Investors of various types approach priority and target-setting differently. Where direct investors emphasize global development agendas, use data to improve investment management and focus on stakeholder objectives, indirect investors have these considerations less on the forefront. Different investment strategies impact target-setting methods; for instance, 33% of venture-stage companies do not set quantitative targets, as opposed to 8% of those focused on growth-stage investments.
Impact investors encompass a range of organizations, with some exclusively focusing on impact investments, while others balance impact and non-impact allocations.
Large investors often seek market-rate returns, indicating a higher appetite for risk-adjusted investments. Medium and small investors, however, exhibit different inclinations, due to a lack of resource capacity as an underlying challenge given the often-costly nature of end-stakeholder impact assessments:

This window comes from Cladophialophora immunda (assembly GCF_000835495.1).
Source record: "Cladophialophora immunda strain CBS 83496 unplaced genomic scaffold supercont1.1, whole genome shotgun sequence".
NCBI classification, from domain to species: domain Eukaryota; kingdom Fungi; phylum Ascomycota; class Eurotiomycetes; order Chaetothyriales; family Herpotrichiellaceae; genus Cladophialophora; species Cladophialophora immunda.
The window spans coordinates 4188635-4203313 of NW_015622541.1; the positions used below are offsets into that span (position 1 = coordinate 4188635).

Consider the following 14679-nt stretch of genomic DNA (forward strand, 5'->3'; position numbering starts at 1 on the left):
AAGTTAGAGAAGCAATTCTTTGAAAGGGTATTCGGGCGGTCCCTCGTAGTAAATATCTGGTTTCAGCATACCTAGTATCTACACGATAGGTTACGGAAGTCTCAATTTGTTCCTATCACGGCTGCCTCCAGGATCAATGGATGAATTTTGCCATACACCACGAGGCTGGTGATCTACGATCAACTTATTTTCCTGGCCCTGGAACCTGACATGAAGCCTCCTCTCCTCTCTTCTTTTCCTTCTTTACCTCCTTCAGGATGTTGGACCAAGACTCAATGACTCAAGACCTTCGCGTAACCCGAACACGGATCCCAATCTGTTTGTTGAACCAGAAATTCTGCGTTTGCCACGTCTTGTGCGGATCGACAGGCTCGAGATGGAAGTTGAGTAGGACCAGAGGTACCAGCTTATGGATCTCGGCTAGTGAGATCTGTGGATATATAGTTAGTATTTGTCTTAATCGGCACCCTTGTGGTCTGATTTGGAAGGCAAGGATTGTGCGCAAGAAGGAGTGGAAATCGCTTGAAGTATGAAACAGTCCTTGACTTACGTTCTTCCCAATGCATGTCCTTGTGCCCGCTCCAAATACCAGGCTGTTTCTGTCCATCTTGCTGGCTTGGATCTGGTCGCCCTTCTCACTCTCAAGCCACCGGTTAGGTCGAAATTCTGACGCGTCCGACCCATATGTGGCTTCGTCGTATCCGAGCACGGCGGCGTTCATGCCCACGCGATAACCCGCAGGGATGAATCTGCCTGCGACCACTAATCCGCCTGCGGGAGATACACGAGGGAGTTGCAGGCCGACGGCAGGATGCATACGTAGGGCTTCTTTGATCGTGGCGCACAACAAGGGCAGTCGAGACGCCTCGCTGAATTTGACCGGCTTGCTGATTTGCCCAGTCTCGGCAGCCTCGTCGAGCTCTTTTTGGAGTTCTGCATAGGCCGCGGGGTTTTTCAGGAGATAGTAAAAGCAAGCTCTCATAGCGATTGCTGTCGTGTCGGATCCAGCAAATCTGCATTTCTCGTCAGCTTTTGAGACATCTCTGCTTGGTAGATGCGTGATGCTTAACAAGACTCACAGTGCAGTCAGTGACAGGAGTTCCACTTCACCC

- 72% of large investors use impact performance information to improve investment management compared to 49% of small investors.
- 51% of large investors engage directly with end stakeholders to collect impact data via interviews and/or surveys, while only 32% of small investors do so.
Leadership and the road ahead
Philanthropy and impact investing are increasingly sought as supplementary or alternative financing mechanisms, especially given governmental budget deficits and mounting debt. Private investors are keen to contribute to projects with positive societal and environmental effects.